W(h)ither the Anglo-Welsh Cup?
By Exeforever
March 20 2017


After yesterday’s game I find myself wondering about both the what and the why of this competition.

W(h)ither the Anglo-Welsh Cup?


After yesterday’s game I find myself wondering about both the what and the why of this competition.

Exeter Chiefs' players stay out on the pitch for a team talk at half time before returning to the ch

Firstly Why Anglo-Welsh?

There hasn‘t been a Welsh side in the knockout stage for a couple of iterations now (just as there isn’t in the European Champs Cup) and the days when the cross border battles between Gloucester and Cardiff etc were the highlights of the season are as remote as leather rugby balls and amateurism.  So why not ditch the Welsh element and introduce the top 4 sides from the Championship and let them play their first XVs against development squads from the Premiership?

We have seen this season that Bristol have been incapable of putting on a meaningful display in the Prem and equally that London Irish, having kept most of their squad from the Prem, have hammered the Championship in contrast to their performance in last year’s Premiership.  The gulf between the two leagues is large and, I would suggest, getting larger not smaller.  Giving Championship sides a competition in which they can measure their best teams against Prem development Squads could help them to assess where they need to improve.


Secondly what is the nature of this competition and how do you ensure that Clubs respect it?

The purpose of the competition is to provide a cup contest for the A league.  Just as the Prem has the relevant European Cup the A League has the AW Cup and in an ideal world these two wouldn’t mix their personnel.  I would therefore suggest that an eligibility criterion be introduced that says that a Premiership Club may only play two players in their matchday squad who have appeared in any of their last four Premiership or European trophy games.  This would stop Clubs stacking their squad with 1st XV players at the knockout stages and ensure that participating players are indeed in a “development situation”.  This eligibility rule would not stop a Club from playing anyone returning from long term injury as they would have been most unlikely to have played in any of the 4 previous games (as described) and it would allow them to play two first team players to cover non-availability of specialist positions like front row or scrum half.  Any team unable to meet these conditions could apply for a medical joker but would have some sort of penalty applied to deter cheating (perhaps have to start 10 points down being deemed as a converted try and a penalty for bonus point purposes).  This is similar to losing a man when uncontested scrums happen.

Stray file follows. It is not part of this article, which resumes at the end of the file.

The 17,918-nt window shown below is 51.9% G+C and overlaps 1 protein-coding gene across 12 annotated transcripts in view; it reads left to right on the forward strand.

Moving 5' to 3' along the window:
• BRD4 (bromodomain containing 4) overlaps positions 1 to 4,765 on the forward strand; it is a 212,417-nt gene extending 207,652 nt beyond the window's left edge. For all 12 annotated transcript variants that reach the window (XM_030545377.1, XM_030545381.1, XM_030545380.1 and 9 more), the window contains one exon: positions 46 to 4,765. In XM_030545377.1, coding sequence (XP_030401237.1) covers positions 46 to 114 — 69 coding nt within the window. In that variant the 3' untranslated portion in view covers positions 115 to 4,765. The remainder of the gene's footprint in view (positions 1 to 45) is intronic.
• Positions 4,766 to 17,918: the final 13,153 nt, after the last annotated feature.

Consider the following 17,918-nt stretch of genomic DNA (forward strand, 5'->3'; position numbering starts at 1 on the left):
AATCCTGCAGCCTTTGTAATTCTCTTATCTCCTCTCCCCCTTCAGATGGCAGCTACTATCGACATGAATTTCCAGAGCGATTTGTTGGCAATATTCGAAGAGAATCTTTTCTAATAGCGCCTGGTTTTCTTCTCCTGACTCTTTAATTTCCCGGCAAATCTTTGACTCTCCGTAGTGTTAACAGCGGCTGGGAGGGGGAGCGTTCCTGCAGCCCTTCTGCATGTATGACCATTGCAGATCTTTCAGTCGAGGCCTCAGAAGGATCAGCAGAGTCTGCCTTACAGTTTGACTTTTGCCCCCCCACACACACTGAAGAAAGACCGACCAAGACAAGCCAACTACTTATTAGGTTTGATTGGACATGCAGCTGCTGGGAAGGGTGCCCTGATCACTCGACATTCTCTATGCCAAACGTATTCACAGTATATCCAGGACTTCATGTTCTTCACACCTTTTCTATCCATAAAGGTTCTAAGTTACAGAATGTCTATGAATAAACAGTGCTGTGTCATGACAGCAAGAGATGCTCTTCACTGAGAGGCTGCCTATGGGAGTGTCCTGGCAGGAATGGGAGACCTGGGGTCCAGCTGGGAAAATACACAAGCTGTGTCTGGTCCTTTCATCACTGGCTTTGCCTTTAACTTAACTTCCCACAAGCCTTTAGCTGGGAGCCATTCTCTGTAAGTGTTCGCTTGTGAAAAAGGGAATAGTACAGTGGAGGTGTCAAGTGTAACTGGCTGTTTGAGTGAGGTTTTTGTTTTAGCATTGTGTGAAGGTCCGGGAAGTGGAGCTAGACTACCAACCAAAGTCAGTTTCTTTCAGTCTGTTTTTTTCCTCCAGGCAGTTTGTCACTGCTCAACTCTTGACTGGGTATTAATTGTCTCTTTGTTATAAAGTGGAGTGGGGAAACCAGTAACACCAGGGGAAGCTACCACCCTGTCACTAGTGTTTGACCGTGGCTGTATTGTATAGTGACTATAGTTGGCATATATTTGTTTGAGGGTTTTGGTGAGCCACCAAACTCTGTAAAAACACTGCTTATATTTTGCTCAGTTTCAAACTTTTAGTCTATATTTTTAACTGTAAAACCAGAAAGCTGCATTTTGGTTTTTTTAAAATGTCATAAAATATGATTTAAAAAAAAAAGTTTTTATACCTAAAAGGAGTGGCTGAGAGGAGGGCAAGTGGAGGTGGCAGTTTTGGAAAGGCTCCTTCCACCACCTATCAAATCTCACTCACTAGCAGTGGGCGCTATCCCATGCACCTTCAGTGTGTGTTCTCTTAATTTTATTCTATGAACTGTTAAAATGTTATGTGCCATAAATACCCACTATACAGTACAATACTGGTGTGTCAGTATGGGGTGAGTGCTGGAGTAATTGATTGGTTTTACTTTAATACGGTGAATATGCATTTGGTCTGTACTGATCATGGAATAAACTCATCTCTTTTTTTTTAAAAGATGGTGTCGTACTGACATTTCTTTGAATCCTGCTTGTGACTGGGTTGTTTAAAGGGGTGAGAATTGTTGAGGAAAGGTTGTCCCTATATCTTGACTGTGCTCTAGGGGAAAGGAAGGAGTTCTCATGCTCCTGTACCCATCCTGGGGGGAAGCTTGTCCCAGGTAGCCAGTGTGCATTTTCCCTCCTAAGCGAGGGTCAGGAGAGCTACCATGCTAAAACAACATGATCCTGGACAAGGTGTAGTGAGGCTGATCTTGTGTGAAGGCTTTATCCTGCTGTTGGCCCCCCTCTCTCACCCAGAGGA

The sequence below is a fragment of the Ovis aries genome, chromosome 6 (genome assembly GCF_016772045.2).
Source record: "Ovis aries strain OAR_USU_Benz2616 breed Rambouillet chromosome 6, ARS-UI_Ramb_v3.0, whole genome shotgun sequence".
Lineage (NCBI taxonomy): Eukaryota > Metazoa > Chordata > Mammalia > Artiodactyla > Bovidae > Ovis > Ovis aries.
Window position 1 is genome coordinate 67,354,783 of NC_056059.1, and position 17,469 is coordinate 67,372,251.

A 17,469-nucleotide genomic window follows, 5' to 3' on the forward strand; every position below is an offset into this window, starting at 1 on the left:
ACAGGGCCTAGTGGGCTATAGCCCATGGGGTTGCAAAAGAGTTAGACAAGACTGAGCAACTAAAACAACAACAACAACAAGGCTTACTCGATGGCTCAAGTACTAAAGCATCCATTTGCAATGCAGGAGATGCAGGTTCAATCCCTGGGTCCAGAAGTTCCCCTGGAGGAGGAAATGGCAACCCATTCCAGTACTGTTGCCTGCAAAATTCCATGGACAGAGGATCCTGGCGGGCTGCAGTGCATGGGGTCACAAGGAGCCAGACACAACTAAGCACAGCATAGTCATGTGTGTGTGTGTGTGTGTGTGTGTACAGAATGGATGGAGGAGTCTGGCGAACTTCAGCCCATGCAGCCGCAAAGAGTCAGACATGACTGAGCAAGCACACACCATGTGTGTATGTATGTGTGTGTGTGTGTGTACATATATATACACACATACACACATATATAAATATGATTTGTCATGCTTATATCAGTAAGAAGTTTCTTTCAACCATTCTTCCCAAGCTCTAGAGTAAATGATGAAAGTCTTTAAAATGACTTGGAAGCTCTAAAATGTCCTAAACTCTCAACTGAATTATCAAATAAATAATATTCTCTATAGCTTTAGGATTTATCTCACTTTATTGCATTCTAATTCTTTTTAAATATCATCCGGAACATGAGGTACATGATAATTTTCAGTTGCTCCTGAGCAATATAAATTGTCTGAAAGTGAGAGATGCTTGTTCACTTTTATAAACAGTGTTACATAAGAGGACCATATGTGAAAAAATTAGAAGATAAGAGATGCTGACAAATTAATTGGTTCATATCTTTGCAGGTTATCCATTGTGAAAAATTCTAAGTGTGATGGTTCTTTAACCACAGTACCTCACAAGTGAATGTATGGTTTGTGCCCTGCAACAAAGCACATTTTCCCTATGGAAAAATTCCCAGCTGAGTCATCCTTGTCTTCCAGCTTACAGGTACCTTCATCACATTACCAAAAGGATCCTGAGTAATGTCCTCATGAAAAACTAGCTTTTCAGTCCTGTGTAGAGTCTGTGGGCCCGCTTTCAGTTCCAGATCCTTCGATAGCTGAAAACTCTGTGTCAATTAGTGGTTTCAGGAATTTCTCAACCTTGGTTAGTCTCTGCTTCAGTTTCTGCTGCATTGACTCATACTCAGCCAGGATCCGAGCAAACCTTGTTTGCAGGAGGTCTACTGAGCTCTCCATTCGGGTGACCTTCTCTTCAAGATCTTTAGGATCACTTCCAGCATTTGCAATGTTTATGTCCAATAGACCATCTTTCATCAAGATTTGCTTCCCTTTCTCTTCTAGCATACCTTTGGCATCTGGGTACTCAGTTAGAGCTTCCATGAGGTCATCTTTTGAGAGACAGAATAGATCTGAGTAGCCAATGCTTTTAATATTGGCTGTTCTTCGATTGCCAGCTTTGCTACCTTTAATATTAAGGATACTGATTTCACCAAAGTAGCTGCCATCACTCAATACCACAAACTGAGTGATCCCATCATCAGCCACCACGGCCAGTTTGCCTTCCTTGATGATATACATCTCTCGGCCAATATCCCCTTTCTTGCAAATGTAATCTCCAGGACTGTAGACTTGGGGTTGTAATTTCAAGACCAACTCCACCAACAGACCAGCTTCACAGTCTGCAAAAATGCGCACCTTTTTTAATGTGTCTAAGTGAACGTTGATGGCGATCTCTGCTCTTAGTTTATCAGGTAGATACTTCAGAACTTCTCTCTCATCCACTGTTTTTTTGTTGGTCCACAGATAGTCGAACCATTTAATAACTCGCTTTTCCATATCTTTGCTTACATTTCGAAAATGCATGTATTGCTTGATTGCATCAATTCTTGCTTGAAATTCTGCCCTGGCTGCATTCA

This might also encourage “certain Clubs” to invest better in their second team structures rather than crying off A League games due to inability to raise a team…


Thirdly who plays whom?

One feature of this competition that nobody likes is the lack of control over your own destiny.  I don’t know which Kafkaesque bureaucrat invented the current pool format but it needs replacing with a straightforward system where you play the other teams in your group and the highest placed winners have the home semi-finals.


Fourthly the final location.

There were under 7000 at The Stoop yesterday.  We had 9,500 for the semi despite the brouhaha over ticket prices etc and Tigers travel in far greater numbers than Quins so we would have had close to a full house if the final had been at SP.  I appreciate that there are logistics to consider but once you know that you are in a home semi provisional planning can start and a two week window between semi and final should be enough to firm up the arrangements.  The Final should therefore be staged at the ground of the team with the best overall record in the competition with bonus points involved even at the knockout stages in order to determine this.


Fifthly the referee.

This is not a development competition for referees, or at least it shouldn’t be at the final stage.  It cannot be beyond the wit of man/PRL/RFU to put an international ref into a game like this.  Whatever one thinks of the significance of the competition in general it is one of only three finals that a Club can reach in the season and deserves to be treated as such.  There are probably seven Northern hemisphere international referees of quality at present and there were only three internationals on Saturday… 


And finally; Anglo-Welsh Cup??

Leicester Tigers' Freddie Burns kicks a penalty during the Anglo-Welsh Cup Final at Twickenham Stoop

It’s not a cup it’s a trophy.  It may be pedantic but if you’re going to call the  thing a Cup then it needs to have handles and look like a Cup not like some vase for putting flowers in.